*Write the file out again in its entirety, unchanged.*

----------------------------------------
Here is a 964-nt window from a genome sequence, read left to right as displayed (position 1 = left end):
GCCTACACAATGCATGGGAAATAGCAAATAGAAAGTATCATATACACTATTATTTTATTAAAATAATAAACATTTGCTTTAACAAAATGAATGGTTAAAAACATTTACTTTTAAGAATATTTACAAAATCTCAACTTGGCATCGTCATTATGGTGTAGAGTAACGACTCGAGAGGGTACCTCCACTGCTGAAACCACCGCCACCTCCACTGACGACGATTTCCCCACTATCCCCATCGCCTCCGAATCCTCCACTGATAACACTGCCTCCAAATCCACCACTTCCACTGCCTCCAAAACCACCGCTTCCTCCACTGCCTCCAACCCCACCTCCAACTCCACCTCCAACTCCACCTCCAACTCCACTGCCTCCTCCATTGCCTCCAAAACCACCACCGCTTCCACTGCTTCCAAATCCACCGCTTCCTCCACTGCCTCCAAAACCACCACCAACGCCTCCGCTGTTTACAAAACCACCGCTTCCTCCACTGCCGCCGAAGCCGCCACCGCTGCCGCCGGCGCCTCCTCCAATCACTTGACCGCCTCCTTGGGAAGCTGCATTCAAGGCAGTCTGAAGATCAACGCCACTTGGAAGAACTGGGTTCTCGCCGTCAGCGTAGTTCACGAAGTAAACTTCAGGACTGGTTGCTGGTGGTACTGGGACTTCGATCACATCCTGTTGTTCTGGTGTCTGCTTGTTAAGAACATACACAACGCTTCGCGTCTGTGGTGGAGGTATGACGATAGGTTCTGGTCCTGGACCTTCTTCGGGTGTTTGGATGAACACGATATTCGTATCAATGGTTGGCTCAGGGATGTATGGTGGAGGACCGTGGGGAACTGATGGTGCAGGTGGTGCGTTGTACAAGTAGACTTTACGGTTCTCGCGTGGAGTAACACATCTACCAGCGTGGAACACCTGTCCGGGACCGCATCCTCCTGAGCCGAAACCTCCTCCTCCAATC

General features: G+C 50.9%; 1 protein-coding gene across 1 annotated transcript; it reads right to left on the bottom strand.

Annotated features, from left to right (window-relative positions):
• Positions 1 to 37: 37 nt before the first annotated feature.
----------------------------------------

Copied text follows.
Here is a 964-nt window from a genome sequence, read left to right as displayed (position 1 = left end):
GCCTACACAATGCATGGGAAATAGCAAATAGAAAGTATCATATACACTATTATTTTATTAAAATAATAAACATTTGCTTTAACAAAATGAATGGTTAAAAACATTTACTTTTAAGAATATTTACAAAATCTCAACTTGGCATCGTCATTATGGTGTAGAGTAACGACTCGAGAGGGTACCTCCACTGCTGAAACCACCGCCACCTCCACTGACGACGATTTCCCCACTATCCCCATCGCCTCCGAATCCTCCACTGATAACACTGCCTCCAAATCCACCACTTCCACTGCCTCCAAAACCACCGCTTCCTCCACTGCCTCCAACCCCACCTCCAACTCCACCTCCAACTCCACCTCCAACTCCACTGCCTCCTCCATTGCCTCCAAAACCACCACCGCTTCCACTGCTTCCAAATCCACCGCTTCCTCCACTGCCTCCAAAACCACCACCAACGCCTCCGCTGTTTACAAAACCACCGCTTCCTCCACTGCCGCCGAAGCCGCCACCGCTGCCGCCGGCGCCTCCTCCAATCACTTGACCGCCTCCTTGGGAAGCTGCATTCAAGGCAGTCTGAAGATCAACGCCACTTGGAAGAACTGGGTTCTCGCCGTCAGCGTAGTTCACGAAGTAAACTTCAGGACTGGTTGCTGGTGGTACTGGGACTTCGATCACATCCTGTTGTTCTGGTGTCTGCTTGTTAAGAACATACACAACGCTTCGCGTCTGTGGTGGAGGTATGACGATAGGTTCTGGTCCTGGACCTTCTTCGGGTGTTTGGATGAACACGATATTCGTATCAATGGTTGGCTCAGGGATGTATGGTGGAGGACCGTGGGGAACTGATGGTGCAGGTGGTGCGTTGTACAAGTAGACTTTACGGTTCTCGCGTGGAGTAACACATCTACCAGCGTGGAACACCTGTCCGGGACCGCATCCTCCTGAGCCGAAACCTCCTCCTCCAATC

General features: G+C 50.9%; 1 protein-coding gene across 1 annotated transcript; it reads right to left on the bottom strand.

Annotated features, from left to right (window-relative positions):
• Positions 1 to 37: 37 nt before the first annotated feature.